You must always read Mark Steyn, the effervescent Englishman, National Review columnist, and brilliant observer of the nannification of the World.  In a recent column he said,

No state can insure its citizenry against all risks, although in Nanny Bloomberg’s New York City and hyper-regulated California they’re having a jolly good go.  And that’s the point:  The goal may be unachievable, but huge amounts of freedom will be lost in the attempt.  The right to evaluate risk for oneself is part of what it means to be a functioning human being.

With every line added to the Federal Register, another small part of the human soul vaporizes.  The right to evaluate risk (and, it follows, accept the consequences of being wrong) is a concept rarely discussed, but seen by the left as a direct threat to their utopian dream because once it is admitted that there is something the  government cannot regulate, every regulatory action that it does take must be justified.  And we simply cannot have that.

Economies thrive best when calculated risk taking thrives.  More than that, though, the right of risk taking is so fundamental to human existence that it ought to be a pillar of every Republican candidacy this fall, but it won’t.  It won’t because giving it center stage means saying really hard things that don’t sound soft and fuzzy, like:  the Consumer Protection Agency ought to be dismantled.  A truly free people ought to be allowed to decide for themselves whether they want to buy a lawnmower without a blade clutch, throttle interlock, toe guard, self-drive safety cutoff, and fuel line flash arrestor.  In a truly free economy, manufacturers would produce all kinds of lawnmowers ranging from the inexpensive, bare-bones model, to the full-blown NannyMaster 3000, which is so dripping with safety that with every purchase, Ralph Nader shows up to deliver a scary lecture about how the mower could, under certain circumstances, make you sterile.

Do you see how more freedom exists in that scenario compared to the world we have now?  To the left, freedom doesn’t really mean businesses being free to produce what people want.  It doesn’t really mean autonomous people evaluating every situation, being willing to accept a certain level of risk, and making the best decision they can.  It means government-enforced freedom from worry and risk, as defined not by consumers, but by the left themselves.  The former is elevating to the human spirit, whereas the latter leads to societal numbness and incompetence.


Barack Obama, the first teenage President of the United States, continues to inhabit a world frighteningly detached from economic reality.  Today he bemoaned that he loses sleep over the mounting deficit.  Cheeky doesn’t begin to describe this.  The deficit – at least $12 Trillion over the next decade – is entirely his fault, so in one sense it’s appropriate that it’s his sleep getting lost.  Singlehandedly creating an unimaginable and insurmountable $12 Trillion deficit and then whining endlessly like it’s somebody else’s fault, as Mr. Obama has done over the past month, truly puts him squarely in the class of delusion.

Tax increases won’t be necessary, according to Mr. Obama, because “robust economic growth” will obviate them.  Growth that can fully counteract deficits this large must be robust indeed.  But growth needs fuel, and the fuel is  an economic climate where taxes are low, government is reducing rather than increasing the regulatory burden, and there is certainty about the actions of the state.  At the moment our fuel tank is about empty.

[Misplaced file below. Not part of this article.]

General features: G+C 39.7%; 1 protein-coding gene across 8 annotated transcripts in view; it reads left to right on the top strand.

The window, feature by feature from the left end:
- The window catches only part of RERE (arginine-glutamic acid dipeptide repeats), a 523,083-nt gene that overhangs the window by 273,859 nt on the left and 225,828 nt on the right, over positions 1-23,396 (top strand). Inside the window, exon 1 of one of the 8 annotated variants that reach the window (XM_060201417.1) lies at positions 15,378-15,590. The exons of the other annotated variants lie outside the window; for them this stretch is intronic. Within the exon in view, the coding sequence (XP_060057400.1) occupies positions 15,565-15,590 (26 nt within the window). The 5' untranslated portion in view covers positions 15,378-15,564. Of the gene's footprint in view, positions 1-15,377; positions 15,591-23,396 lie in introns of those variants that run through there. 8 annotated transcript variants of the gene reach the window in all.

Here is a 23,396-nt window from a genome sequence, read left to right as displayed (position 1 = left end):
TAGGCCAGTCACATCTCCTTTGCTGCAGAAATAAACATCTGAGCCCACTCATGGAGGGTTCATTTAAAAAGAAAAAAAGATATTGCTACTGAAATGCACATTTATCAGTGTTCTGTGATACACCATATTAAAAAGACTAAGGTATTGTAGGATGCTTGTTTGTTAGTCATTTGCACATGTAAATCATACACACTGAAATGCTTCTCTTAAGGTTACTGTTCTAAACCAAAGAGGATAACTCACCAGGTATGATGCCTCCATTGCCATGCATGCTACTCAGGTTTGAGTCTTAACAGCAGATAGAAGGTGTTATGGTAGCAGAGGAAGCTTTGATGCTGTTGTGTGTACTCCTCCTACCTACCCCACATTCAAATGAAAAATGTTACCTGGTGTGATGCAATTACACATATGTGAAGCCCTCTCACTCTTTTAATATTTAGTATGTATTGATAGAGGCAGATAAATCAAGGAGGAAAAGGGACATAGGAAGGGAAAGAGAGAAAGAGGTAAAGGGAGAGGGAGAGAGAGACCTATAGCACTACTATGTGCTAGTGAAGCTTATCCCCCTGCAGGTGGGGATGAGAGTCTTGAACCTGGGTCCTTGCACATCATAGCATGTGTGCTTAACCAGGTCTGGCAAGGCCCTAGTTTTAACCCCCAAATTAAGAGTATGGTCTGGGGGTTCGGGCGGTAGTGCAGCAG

Taxes are most assuredly not going anywhere but up.  Businesses are therefore expecting lower future profits, which makes them less likely to invest in new equipment, train new labor, and engage in risk-taking by developing new products.

The regulatory burden, if the left has its way, will become the envy of the former Soviet Union.  The current administration is salivating over the universe of activities over which they can exercise control now that the political time is right.  Companies with concerns in automaking, tobacco, and greenhouse gas emissions (to name only the most prominent) are expecting a tightening noose of regulations.  Regulations always result in lower economic efficiencies due to resources being directed away from their most productive use as determined by the free market.  Hence, increasing regulation always means less growth than would otherwise occur.

Uncertainty about governmental actions is often underestimated as an economic force.  If there was a 50-50 chance that the capital gains on the sale of your home would be taxed, would you put it up for sale or wait until you knew for sure so you could plan accordingly?  This is exactly the situation most business face today.  The Obama administration is like a drowning man, grasping furioiusly for anything that might float.  It is literally impossible to know what outrageous spending plan, bailout plan, tax plan, lending plan, borrowing plan, takeover plan, or any other plan, might surface next week, let alone next year.   In that climate, business decisions are riskier and therefore innovation is stymied.

We all know that the left becomes positively euphoric when it confiscates and spends the money you earn, but that is but a means to achieve its more primal desire:  raw power and control.  Lest you question this bald statement, behold – the FDA is in a huff about Cheerios.  Specifically, General Mills has been caught making unsubstantiated health claims about its cereal, such as that it may lower cholesterol by 10 percent!  Horror of horrors, we can’t have companies making claims like that.  The FDA has written an actual letter, claiming “serious violations” and actually stating that General Mills’ claims would make Cheerios “a drug” by their definition.  Unbelievable.  Absolutely nothing is too small or too insignificant to escape the tentacles of the state.